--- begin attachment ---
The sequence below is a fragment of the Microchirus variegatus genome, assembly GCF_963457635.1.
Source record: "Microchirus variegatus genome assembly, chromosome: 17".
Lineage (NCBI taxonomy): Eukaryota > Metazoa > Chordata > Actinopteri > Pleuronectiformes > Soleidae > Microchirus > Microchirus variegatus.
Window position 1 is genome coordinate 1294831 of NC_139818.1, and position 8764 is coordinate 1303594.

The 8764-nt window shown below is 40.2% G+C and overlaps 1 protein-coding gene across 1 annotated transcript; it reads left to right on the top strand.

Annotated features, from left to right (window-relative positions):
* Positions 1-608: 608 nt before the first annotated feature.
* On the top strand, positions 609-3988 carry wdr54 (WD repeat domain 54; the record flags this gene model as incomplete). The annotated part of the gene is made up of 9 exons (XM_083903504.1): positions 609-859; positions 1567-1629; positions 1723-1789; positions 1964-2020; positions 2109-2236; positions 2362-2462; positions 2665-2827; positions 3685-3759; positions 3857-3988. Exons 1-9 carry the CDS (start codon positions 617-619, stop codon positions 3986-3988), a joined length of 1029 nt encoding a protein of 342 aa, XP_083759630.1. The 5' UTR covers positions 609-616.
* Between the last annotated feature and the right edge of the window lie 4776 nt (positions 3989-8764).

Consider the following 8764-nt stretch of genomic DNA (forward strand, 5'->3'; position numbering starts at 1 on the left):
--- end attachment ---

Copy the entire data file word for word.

The sequence below is a fragment of the Microchirus variegatus genome, assembly GCF_963457635.1.
Source record: "Microchirus variegatus genome assembly, chromosome: 17".
Lineage (NCBI taxonomy): Eukaryota > Metazoa > Chordata > Actinopteri > Pleuronectiformes > Soleidae > Microchirus > Microchirus variegatus.
Window position 1 is genome coordinate 1294831 of NC_139818.1, and position 8764 is coordinate 1303594.

The 8764-nt window shown below is 40.2% G+C and overlaps 1 protein-coding gene across 1 annotated transcript; it reads left to right on the top strand.

Annotated features, from left to right (window-relative positions):
* Positions 1-608: 608 nt before the first annotated feature.
* On the top strand, positions 609-3988 carry wdr54 (WD repeat domain 54; the record flags this gene model as incomplete). The annotated part of the gene is made up of 9 exons (XM_083903504.1): positions 609-859; positions 1567-1629; positions 1723-1789; positions 1964-2020; positions 2109-2236; positions 2362-2462; positions 2665-2827; positions 3685-3759; positions 3857-3988. Exons 1-9 carry the CDS (start codon positions 617-619, stop codon positions 3986-3988), a joined length of 1029 nt encoding a protein of 342 aa, XP_083759630.1. The 5' UTR covers positions 609-616.
* Between the last annotated feature and the right edge of the window lie 4776 nt (positions 3989-8764).

Consider the following 8764-nt stretch of genomic DNA (forward strand, 5'->3'; position numbering starts at 1 on the left):